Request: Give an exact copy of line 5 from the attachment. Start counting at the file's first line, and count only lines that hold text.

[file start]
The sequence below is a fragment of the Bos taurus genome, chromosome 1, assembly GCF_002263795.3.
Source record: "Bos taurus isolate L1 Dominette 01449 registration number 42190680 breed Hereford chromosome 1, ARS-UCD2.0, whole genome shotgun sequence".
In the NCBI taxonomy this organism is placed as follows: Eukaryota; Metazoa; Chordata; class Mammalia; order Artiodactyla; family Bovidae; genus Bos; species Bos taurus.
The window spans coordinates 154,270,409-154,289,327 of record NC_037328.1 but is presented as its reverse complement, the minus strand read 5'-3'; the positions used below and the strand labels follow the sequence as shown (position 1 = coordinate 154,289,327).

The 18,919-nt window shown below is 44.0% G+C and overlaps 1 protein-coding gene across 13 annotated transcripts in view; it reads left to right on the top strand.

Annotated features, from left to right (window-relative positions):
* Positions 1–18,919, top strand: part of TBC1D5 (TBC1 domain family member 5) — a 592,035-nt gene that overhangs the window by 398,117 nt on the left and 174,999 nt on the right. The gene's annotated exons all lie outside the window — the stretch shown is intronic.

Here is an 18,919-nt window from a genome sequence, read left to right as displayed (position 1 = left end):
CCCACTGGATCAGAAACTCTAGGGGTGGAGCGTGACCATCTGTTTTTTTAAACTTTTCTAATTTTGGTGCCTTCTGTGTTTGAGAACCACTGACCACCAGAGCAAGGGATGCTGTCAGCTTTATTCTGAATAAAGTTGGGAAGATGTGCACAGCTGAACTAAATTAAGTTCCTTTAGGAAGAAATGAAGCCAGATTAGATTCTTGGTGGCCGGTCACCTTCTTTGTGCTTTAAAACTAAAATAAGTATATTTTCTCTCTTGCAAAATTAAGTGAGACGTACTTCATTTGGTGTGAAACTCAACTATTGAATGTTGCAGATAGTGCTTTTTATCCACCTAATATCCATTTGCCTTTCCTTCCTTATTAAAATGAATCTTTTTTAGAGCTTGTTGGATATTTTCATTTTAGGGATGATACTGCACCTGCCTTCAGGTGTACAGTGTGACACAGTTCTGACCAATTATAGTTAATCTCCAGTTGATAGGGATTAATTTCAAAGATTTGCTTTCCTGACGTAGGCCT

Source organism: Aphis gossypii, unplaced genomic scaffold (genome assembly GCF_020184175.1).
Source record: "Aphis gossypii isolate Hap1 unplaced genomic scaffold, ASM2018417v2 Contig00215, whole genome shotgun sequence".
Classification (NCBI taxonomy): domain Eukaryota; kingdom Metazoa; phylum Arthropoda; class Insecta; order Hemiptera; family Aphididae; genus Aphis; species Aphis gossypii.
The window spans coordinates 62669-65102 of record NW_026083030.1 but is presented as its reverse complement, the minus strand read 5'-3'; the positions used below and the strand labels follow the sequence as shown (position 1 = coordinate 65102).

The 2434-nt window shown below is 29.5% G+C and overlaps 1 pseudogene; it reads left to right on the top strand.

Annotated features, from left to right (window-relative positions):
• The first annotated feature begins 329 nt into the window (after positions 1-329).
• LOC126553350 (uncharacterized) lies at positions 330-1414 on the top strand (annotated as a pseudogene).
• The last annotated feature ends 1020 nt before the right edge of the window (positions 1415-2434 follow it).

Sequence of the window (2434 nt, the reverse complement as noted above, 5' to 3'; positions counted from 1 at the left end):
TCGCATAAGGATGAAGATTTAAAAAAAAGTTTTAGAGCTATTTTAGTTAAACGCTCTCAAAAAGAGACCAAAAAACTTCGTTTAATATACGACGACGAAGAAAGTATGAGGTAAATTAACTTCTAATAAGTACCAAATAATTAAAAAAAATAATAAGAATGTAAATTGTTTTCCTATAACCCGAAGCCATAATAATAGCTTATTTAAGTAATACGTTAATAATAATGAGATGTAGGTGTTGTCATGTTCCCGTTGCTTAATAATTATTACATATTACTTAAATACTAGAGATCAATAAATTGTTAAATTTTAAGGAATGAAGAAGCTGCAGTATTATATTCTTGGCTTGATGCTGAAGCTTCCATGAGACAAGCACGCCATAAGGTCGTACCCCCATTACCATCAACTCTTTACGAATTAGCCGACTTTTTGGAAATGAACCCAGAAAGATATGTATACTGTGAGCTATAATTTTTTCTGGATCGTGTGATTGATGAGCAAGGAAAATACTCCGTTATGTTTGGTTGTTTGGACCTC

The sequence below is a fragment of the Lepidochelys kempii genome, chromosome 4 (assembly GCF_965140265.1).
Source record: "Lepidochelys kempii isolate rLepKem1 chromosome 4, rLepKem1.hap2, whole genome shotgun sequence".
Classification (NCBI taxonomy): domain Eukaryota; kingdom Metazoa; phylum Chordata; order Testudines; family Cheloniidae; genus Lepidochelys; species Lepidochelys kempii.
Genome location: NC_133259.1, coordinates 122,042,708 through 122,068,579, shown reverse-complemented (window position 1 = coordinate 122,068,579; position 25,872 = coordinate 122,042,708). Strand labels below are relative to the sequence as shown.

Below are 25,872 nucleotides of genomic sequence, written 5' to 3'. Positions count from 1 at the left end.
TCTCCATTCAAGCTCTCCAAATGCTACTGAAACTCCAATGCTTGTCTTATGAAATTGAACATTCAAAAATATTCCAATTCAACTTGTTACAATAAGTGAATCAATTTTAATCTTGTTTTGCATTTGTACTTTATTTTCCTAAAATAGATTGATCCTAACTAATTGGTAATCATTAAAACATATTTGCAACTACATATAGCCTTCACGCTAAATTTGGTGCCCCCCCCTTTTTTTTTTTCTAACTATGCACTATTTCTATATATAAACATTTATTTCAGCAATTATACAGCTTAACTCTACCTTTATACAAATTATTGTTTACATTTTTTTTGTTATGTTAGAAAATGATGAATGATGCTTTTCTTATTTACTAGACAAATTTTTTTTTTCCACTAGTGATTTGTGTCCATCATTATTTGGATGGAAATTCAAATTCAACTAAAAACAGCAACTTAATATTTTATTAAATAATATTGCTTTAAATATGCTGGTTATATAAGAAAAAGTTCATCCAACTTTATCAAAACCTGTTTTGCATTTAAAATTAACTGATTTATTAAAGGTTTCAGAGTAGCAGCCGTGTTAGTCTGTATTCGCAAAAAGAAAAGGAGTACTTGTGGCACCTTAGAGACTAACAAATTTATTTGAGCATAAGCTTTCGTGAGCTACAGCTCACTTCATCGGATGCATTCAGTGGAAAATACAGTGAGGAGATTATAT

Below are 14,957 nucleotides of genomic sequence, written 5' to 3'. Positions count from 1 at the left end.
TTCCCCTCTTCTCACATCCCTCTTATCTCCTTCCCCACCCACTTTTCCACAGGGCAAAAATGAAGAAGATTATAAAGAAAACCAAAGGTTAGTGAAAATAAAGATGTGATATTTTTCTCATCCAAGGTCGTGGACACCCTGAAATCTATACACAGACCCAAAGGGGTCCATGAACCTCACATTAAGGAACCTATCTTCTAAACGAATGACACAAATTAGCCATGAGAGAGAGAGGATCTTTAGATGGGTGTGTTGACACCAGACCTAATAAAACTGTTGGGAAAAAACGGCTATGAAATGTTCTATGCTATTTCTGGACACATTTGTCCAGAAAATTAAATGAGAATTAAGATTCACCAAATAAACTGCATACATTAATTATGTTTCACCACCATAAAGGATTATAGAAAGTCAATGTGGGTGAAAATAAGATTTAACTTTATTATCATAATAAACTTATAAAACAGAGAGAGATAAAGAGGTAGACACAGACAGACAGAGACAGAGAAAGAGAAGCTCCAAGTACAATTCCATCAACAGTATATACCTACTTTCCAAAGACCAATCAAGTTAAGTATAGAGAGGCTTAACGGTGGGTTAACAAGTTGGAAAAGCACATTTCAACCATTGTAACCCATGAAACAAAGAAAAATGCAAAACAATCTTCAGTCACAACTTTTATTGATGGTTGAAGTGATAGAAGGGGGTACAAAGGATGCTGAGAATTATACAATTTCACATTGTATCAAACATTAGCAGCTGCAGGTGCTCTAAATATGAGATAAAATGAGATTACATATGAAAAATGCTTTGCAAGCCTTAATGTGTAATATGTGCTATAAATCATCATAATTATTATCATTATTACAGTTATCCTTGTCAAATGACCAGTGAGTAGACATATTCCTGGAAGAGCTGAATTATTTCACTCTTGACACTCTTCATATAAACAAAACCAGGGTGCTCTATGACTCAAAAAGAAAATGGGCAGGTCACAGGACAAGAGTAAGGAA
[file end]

The 18,919-nt window shown below is 44.0% G+C and overlaps 1 protein-coding gene across 13 annotated transcripts in view; it reads left to right on the top strand.